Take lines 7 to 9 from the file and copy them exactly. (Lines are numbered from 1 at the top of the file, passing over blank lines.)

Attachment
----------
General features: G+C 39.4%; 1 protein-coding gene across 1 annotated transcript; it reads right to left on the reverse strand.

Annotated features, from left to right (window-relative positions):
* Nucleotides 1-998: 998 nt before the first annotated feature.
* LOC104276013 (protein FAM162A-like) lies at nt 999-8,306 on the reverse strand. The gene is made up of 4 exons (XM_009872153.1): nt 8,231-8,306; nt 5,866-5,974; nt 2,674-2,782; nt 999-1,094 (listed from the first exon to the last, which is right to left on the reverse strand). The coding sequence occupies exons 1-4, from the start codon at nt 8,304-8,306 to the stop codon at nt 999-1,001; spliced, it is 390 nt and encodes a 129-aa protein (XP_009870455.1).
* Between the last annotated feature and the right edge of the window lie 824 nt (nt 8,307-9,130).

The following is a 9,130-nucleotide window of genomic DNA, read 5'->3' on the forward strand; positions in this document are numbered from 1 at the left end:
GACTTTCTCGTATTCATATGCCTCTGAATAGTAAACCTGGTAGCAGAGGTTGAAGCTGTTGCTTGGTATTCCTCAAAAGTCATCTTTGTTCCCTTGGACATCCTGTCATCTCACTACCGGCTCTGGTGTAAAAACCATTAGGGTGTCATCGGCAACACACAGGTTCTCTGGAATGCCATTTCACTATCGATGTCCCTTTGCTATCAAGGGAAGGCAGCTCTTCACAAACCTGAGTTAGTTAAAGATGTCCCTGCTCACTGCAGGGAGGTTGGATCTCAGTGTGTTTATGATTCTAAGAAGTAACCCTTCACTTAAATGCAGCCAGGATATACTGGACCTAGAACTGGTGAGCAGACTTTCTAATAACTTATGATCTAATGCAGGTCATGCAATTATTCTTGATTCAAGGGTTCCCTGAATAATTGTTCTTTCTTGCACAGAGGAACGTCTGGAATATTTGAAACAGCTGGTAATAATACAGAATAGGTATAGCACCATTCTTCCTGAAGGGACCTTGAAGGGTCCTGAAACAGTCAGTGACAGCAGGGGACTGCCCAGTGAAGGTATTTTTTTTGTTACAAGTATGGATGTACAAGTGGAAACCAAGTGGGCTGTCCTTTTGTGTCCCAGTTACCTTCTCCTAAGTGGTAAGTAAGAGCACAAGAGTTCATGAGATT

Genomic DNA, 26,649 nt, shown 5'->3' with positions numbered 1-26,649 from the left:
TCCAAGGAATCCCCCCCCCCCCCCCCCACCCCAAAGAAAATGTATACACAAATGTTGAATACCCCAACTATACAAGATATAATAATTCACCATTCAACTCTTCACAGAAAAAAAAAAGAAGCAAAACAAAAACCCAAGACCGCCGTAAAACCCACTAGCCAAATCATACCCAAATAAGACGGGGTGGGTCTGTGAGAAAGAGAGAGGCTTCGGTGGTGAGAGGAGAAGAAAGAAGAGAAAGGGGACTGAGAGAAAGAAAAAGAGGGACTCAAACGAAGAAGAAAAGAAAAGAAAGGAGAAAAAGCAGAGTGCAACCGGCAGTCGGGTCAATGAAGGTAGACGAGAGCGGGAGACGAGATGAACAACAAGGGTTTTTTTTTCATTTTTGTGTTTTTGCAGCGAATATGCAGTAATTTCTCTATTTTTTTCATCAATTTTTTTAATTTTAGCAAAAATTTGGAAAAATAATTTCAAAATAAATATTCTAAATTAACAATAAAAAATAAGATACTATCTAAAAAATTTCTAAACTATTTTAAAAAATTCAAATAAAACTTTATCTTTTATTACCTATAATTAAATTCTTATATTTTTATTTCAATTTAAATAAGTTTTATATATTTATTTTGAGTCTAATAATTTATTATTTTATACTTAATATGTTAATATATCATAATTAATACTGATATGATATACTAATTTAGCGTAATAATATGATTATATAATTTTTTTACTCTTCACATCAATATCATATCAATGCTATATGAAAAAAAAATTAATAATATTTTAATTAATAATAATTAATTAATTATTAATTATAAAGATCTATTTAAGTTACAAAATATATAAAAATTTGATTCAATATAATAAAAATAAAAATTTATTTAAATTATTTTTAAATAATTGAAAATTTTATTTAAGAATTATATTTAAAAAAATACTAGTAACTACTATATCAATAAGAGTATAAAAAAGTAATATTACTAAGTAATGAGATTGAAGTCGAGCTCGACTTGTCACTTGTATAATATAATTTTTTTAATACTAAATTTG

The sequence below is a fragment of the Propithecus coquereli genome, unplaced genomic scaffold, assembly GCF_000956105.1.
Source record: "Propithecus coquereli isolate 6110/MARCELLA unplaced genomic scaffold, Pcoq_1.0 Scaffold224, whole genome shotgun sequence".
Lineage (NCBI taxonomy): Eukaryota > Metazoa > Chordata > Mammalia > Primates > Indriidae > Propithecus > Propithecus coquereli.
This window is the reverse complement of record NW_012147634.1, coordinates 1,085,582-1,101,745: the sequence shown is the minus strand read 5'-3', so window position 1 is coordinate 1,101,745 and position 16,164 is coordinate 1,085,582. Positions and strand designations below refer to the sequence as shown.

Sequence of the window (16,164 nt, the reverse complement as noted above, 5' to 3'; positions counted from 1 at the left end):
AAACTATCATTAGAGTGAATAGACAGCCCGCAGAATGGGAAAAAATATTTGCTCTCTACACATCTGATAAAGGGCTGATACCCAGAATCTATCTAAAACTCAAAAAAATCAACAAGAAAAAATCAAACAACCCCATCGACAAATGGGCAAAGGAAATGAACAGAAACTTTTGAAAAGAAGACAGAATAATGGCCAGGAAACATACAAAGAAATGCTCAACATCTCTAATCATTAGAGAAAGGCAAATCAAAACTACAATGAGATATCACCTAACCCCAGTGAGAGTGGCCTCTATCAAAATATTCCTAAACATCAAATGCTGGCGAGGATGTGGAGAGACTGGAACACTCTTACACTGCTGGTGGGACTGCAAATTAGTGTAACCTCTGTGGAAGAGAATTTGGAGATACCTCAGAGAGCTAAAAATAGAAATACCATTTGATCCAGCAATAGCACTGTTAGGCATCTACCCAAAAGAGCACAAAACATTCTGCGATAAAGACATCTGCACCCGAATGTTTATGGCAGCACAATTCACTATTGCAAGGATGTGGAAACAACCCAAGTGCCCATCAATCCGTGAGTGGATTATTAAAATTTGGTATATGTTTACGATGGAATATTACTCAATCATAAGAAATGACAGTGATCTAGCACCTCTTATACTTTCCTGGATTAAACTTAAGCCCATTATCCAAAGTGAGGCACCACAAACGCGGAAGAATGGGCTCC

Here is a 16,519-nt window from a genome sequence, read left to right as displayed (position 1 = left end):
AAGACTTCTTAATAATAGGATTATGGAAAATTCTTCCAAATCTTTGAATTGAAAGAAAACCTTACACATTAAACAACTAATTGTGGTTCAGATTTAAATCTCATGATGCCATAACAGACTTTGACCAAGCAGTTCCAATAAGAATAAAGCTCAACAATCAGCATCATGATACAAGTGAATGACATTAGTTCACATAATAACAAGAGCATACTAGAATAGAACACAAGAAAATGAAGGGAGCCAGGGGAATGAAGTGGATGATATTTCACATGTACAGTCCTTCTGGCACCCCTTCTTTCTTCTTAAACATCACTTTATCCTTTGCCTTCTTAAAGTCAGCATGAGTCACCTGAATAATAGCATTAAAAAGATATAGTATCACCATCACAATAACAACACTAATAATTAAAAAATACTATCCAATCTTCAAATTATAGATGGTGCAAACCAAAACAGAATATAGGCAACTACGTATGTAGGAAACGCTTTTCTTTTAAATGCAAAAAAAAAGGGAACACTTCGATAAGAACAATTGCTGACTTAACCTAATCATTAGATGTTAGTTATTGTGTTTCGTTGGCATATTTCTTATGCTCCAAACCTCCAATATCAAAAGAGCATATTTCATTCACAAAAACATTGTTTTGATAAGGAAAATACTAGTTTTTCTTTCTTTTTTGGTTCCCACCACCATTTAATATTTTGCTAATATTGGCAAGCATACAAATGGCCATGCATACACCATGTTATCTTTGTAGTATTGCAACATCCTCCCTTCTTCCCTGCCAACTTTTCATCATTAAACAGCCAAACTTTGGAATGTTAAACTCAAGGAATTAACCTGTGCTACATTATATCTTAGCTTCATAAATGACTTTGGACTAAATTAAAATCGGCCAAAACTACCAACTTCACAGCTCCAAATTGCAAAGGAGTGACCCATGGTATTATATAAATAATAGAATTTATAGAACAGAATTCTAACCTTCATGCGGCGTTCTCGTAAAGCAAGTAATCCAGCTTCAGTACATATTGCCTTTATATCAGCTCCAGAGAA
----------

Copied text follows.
GACTTTCTCGTATTCATATGCCTCTGAATAGTAAACCTGGTAGCAGAGGTTGAAGCTGTTGCTTGGTATTCCTCAAAAGTCATCTTTGTTCCCTTGGACATCCTGTCATCTCACTACCGGCTCTGGTGTAAAAACCATTAGGGTGTCATCGGCAACACACAGGTTCTCTGGAATGCCATTTCACTATCGATGTCCCTTTGCTATCAAGGGAAGGCAGCTCTTCACAAACCTGAGTTAGTTAAAGATGTCCCTGCTCACTGCAGGGAGGTTGGATCTCAGTGTGTTTATGATTCTAAGAAGTAACCCTTCACTTAAATGCAGCCAGGATATACTGGACCTAGAACTGGTGAGCAGACTTTCTAATAACTTATGATCTAATGCAGGTCATGCAATTATTCTTGATTCAAGGGTTCCCTGAATAATTGTTCTTTCTTGCACAGAGGAACGTCTGGAATATTTGAAACAGCTGGTAATAATACAGAATAGGTATAGCACCATTCTTCCTGAAGGGACCTTGAAGGGTCCTGAAACAGTCAGTGACAGCAGGGGACTGCCCAGTGAAGGTATTTTTTTTGTTACAAGTATGGATGTACAAGTGGAAACCAAGTGGGCTGTCCTTTTGTGTCCCAGTTACCTTCTCCTAAGTGGTAAGTAAGAGCACAAGAGTTCATGAGATT

Genomic DNA, 26,649 nt, shown 5'->3' with positions numbered 1-26,649 from the left:
TCCAAGGAATCCCCCCCCCCCCCCCCCACCCCAAAGAAAATGTATACACAAATGTTGAATACCCCAACTATACAAGATATAATAATTCACCATTCAACTCTTCACAGAAAAAAAAAAGAAGCAAAACAAAAACCCAAGACCGCCGTAAAACCCACTAGCCAAATCATACCCAAATAAGACGGGGTGGGTCTGTGAGAAAGAGAGAGGCTTCGGTGGTGAGAGGAGAAGAAAGAAGAGAAAGGGGACTGAGAGAAAGAAAAAGAGGGACTCAAACGAAGAAGAAAAGAAAAGAAAGGAGAAAAAGCAGAGTGCAACCGGCAGTCGGGTCAATGAAGGTAGACGAGAGCGGGAGACGAGATGAACAACAAGGGTTTTTTTTTCATTTTTGTGTTTTTGCAGCGAATATGCAGTAATTTCTCTATTTTTTTCATCAATTTTTTTAATTTTAGCAAAAATTTGGAAAAATAATTTCAAAATAAATATTCTAAATTAACAATAAAAAATAAGATACTATCTAAAAAATTTCTAAACTATTTTAAAAAATTCAAATAAAACTTTATCTTTTATTACCTATAATTAAATTCTTATATTTTTATTTCAATTTAAATAAGTTTTATATATTTATTTTGAGTCTAATAATTTATTATTTTATACTTAATATGTTAATATATCATAATTAATACTGATATGATATACTAATTTAGCGTAATAATATGATTATATAATTTTTTTACTCTTCACATCAATATCATATCAATGCTATATGAAAAAAAAATTAATAATATTTTAATTAATAATAATTAATTAATTATTAATTATAAAGATCTATTTAAGTTACAAAATATATAAAAATTTGATTCAATATAATAAAAATAAAAATTTATTTAAATTATTTTTAAATAATTGAAAATTTTATTTAAGAATTATATTTAAAAAAATACTAGTAACTACTATATCAATAAGAGTATAAAAAAGTAATATTACTAAGTAATGAGATTGAAGTCGAGCTCGACTTGTCACTTGTATAATATAATTTTTTTAATACTAAATTTG